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Friday, December 07, 2012

Iranian ships impersonating others' satellite signals

Some real reporting from Reuters:
Iranian oil tankers are sending incorrect satellite signals that confuse global tracking systems and appear to conceal voyages made by other ships to Syria, which, like Iran, is subject to international sanctions.

The two countries are close allies and have helped each other deal with shortages by swapping badly needed fuels such as gasoline for diesel.

Sanctions imposed on Iran to hamper its nuclear program have blocked sales of its oil to the West and made it increasingly difficult for Iran's fleet to obtain insurance and financing for deals with Asian buyers in China, India and South Korea.

Western sanctions have also isolated Syria, preventing it from exporting oil, while blocking fuel and weapons imports.

Large vessels must transmit their identity and location to other ships and coastal authorities using an automatic satellite communication system, but in the last month Iranian vessels sailing in Asian seas have sent signals that took over the identity of other vessels, so the same ship appeared to be in two places at once.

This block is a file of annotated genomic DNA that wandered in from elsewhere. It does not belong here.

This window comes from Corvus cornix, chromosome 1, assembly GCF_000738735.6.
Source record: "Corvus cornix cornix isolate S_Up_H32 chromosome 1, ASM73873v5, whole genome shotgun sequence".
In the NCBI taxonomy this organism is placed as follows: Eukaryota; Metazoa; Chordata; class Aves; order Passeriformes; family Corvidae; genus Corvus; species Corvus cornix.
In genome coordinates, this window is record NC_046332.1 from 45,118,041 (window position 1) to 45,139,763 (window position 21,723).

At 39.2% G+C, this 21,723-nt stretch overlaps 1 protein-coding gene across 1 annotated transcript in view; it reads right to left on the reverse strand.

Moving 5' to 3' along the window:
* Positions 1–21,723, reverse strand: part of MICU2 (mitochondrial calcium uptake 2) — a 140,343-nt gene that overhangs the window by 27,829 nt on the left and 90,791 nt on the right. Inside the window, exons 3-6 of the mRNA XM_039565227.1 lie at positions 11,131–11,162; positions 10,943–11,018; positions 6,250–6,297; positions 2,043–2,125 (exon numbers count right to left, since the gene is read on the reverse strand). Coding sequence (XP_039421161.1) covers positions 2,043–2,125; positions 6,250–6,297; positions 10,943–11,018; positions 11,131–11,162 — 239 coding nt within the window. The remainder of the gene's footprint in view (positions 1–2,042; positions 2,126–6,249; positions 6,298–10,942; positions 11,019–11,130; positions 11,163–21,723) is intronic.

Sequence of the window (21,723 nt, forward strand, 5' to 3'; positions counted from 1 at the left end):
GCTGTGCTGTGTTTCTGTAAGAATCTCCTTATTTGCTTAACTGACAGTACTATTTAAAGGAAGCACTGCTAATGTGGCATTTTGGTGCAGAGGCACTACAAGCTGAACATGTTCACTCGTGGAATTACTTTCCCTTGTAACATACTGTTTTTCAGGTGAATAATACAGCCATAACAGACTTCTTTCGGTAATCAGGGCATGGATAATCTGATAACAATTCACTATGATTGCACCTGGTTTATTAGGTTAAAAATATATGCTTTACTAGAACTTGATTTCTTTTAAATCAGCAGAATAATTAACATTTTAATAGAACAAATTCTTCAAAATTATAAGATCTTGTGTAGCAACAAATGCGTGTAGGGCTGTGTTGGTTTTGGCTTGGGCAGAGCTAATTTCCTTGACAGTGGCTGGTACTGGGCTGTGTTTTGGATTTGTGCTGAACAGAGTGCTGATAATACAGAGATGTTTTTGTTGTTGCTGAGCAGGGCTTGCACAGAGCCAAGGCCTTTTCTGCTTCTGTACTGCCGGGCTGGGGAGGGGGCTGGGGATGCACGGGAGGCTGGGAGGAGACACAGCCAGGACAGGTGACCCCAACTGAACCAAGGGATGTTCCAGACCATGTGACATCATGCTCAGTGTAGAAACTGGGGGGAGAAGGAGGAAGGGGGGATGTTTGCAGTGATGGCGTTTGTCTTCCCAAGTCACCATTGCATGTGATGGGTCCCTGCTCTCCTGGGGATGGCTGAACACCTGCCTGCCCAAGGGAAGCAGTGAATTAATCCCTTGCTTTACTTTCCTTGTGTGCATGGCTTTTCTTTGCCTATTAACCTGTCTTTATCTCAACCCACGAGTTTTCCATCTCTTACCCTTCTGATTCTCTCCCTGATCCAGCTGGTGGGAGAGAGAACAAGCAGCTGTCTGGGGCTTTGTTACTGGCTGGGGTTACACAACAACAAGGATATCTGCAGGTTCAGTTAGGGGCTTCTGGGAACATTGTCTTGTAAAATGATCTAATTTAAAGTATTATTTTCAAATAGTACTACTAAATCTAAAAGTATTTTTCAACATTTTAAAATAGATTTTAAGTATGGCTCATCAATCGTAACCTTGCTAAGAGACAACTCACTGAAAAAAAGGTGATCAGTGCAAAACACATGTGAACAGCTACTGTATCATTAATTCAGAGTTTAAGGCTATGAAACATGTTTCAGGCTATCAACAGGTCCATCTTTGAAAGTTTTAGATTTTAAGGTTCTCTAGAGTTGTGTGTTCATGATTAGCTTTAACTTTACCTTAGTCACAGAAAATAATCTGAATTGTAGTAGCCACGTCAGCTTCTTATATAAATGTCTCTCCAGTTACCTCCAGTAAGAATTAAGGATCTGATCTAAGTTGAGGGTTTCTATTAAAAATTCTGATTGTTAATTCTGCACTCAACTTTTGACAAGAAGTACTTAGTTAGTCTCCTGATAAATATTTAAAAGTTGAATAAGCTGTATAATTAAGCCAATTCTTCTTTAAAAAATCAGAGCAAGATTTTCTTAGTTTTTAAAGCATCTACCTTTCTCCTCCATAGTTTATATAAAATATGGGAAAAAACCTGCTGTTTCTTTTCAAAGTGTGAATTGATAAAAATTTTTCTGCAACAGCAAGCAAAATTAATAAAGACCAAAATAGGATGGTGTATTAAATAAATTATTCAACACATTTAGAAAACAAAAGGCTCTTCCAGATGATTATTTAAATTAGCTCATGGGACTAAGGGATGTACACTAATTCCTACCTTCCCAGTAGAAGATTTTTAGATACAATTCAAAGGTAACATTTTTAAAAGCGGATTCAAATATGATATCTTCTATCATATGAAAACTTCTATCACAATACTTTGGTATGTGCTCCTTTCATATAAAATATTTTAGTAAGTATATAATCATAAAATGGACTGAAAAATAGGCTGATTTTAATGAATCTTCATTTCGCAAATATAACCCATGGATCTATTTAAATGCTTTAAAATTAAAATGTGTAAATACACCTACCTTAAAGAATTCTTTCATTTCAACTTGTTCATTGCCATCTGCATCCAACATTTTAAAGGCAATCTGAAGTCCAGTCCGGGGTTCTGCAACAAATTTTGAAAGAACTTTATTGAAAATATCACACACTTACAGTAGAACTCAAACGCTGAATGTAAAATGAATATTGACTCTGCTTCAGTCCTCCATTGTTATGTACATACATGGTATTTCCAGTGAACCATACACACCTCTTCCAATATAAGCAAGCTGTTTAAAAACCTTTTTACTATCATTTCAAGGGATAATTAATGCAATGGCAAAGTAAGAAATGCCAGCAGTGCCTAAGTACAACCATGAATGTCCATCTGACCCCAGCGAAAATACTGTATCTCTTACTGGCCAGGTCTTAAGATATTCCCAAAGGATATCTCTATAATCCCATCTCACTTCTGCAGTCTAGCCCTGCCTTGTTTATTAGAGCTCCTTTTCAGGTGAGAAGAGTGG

“It is of course possible to manipulate or falsify information in these messages,” said Richard Hurley, a senior analyst at IHS Fairplay, a maritime intelligence publisher.

At least three Iranian oil tankers are transmitting such false signals, effectively taking over the identity of Syrian-owned vessels travelling between Syria, Libya and Turkey.

All the vessels in question were registered in Tanzania.

“In the past months we witness a recurring pattern of vessels sailing the Tanzanian flag that transmit the same MMSI number [a satellite signal that provides information on a ship's identity and position], said Windward, a firm that provides maritime analytics technology.

“This way, if one of the two vessels is engaged in legitimate maritime activities, it might be used as a 'cloaking' for the other vessel and its activities.”

Iranian oil tanker Millionaire sent messages that doubled over a voyage made by a Syrian-owned ship, the Lady Rasha.

In a separate instance, the satellite tracks of Iranian oil tanker Pioneer were mixed up with a Tanzania-flagged cargo ship called the Talavera, recently renamed Chief Ahmed, and travelling from the Mediterranean into the Red Sea.
Read the whole thing.